Tom Stoppard’s work revels in words. His characters speak lines that drip poetry and meaning, and hit on deeper truths even when going for the humor.
He’s not a playwright to be taken lightly. “Arcadia” sometimes takes multiple viewings to absorb the layers; “The Real Thing” has lines so beautiful you catch your breath at the raw truth in the prose. Even his “Shakespeare in Love,” probably his most well-known work, is about words and their power.
Stoppard’s “Heroes,” in production at the Elayne P. Bernstein Theatre at Shakespeare & Company, is a play with much humor, much pathos, much brotherhood — and his beautiful, trademark words. It’s an affecting piece, and it’s a piece that’s being done in an almost flawless production.
WHERE: Shakespeare & Company, 70 Kemble St., Lenox, Mass.
WHEN: Through Sept. 1
HOW MUCH: $50-$15
MORE INFO: 413-637-3353, www.shakespeare.org
Gustav, Henri and Phillipe are three World War I veterans living in a French retirement home in 1959. Life is quiet, placid and docile, and there’s little to occupy their time or thoughts but memories of the past, politics within the home (the dastardly, possibly murderous nun who tends to them, for example) and their vague but ever-present worry about death.
When Gustav proposes a final adventure, Henri and Phillipe join in to help plan the escape from their humdrum lives.
Jonathan Epstein, as Gustav, the group’s leader, has both the gravitas and the pathos for the role. It’s not easy to bring an audience from hysterical laughter (which he does, time and again) to tears — but he does that too, and he does it beautifully. His character is fully formed, believable and heartbreakingly real.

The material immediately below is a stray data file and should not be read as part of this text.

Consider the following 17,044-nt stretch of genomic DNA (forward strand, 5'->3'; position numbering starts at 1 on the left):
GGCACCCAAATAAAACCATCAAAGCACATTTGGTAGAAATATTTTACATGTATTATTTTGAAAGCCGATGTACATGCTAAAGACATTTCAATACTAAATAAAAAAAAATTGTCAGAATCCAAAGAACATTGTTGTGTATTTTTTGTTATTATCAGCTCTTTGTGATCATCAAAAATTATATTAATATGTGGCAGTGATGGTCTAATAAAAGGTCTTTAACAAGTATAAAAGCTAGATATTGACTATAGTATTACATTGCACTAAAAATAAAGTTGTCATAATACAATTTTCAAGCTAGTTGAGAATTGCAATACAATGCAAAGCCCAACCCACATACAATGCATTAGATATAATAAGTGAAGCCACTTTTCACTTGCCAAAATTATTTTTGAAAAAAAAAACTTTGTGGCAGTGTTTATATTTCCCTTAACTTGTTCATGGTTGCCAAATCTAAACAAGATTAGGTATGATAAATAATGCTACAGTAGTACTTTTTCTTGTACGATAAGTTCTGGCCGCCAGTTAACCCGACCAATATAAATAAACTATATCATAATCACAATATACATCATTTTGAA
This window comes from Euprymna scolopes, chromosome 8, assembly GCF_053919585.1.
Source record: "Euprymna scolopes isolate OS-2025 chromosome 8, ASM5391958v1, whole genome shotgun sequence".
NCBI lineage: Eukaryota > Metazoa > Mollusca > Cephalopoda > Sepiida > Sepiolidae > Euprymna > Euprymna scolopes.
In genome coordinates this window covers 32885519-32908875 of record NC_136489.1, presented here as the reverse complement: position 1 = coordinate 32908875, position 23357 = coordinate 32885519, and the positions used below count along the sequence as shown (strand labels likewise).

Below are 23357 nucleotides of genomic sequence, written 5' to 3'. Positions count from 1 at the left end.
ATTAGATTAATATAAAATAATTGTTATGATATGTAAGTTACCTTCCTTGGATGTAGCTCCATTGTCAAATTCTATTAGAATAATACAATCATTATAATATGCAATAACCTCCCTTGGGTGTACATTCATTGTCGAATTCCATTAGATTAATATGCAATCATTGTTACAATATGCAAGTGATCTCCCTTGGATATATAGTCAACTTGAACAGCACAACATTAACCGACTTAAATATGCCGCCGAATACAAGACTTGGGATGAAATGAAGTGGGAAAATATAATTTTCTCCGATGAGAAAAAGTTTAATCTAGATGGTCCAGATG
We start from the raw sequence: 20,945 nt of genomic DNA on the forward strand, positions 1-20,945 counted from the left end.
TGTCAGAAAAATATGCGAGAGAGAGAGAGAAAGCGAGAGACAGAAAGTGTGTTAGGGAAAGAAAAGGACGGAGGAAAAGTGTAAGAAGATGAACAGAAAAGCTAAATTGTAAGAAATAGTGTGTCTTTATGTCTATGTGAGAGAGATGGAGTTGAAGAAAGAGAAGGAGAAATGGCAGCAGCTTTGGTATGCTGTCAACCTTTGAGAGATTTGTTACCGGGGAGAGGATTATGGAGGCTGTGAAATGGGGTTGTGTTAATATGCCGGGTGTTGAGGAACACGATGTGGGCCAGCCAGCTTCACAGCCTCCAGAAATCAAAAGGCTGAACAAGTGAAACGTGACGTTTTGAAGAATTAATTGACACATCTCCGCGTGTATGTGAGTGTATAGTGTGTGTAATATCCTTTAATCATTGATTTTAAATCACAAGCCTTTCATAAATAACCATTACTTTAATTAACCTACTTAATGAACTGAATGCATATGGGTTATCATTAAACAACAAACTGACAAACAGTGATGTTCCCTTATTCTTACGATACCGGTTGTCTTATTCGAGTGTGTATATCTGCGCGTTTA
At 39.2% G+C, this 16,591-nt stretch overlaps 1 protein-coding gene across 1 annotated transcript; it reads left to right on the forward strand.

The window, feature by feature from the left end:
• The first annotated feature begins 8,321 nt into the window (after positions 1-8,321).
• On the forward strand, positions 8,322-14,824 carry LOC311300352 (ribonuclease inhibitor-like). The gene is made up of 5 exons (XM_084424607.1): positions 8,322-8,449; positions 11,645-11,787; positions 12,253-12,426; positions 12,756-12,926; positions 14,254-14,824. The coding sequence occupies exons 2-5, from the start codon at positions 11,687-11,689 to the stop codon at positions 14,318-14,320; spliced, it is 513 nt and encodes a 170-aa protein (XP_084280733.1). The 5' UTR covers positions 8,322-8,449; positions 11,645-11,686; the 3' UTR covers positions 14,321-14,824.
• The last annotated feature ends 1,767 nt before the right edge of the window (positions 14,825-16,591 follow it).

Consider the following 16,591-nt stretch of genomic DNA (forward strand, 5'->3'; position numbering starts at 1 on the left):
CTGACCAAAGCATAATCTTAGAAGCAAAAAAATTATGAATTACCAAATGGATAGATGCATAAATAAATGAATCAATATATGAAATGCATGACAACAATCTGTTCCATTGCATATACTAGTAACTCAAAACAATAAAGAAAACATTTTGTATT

Malcolm Ingram’s Phillipe is more of the comic relief, and he does it well, with a twinkle in his eye (even when talking sex or calling a nun an unprintable word.) Robert Lohbauer’s Henri is the voice of reason in the group, but still manages some laughs of his own.
They are a strong team, the three actors. You truly believe they’ve been friends for a long time; that they trust and love one another. They work and play together in an organic way that is an utter joy to watch. Better yet, they seem to be enjoying each other’s company on stage, something you don’t see enough of.
Kevin G. Coleman’s direction is really seamless — not a missed step, not a missed opportunity for a beautiful stage picture. He understands both the humor and the gravity in the piece and makes sure both are equally represented. It’s a fine line to walk, and through his direction, it’s done well.
Patrick Brennan’s set — a simple terrace — is weathered, realistic and actor-friendly. Additional congratulations to whoever on the props staff found the bronze dog statue. By the end of the show, it was as much of a character as the three men.
It is not often a show can make you laugh until you cry, then make you actually cry, all while you revel in the beauty of the words. It’s the power of Tom Stoppard, and the power of these actors and this director.
This is a show not to be missed, and luckily you have the entire summer to catch it.
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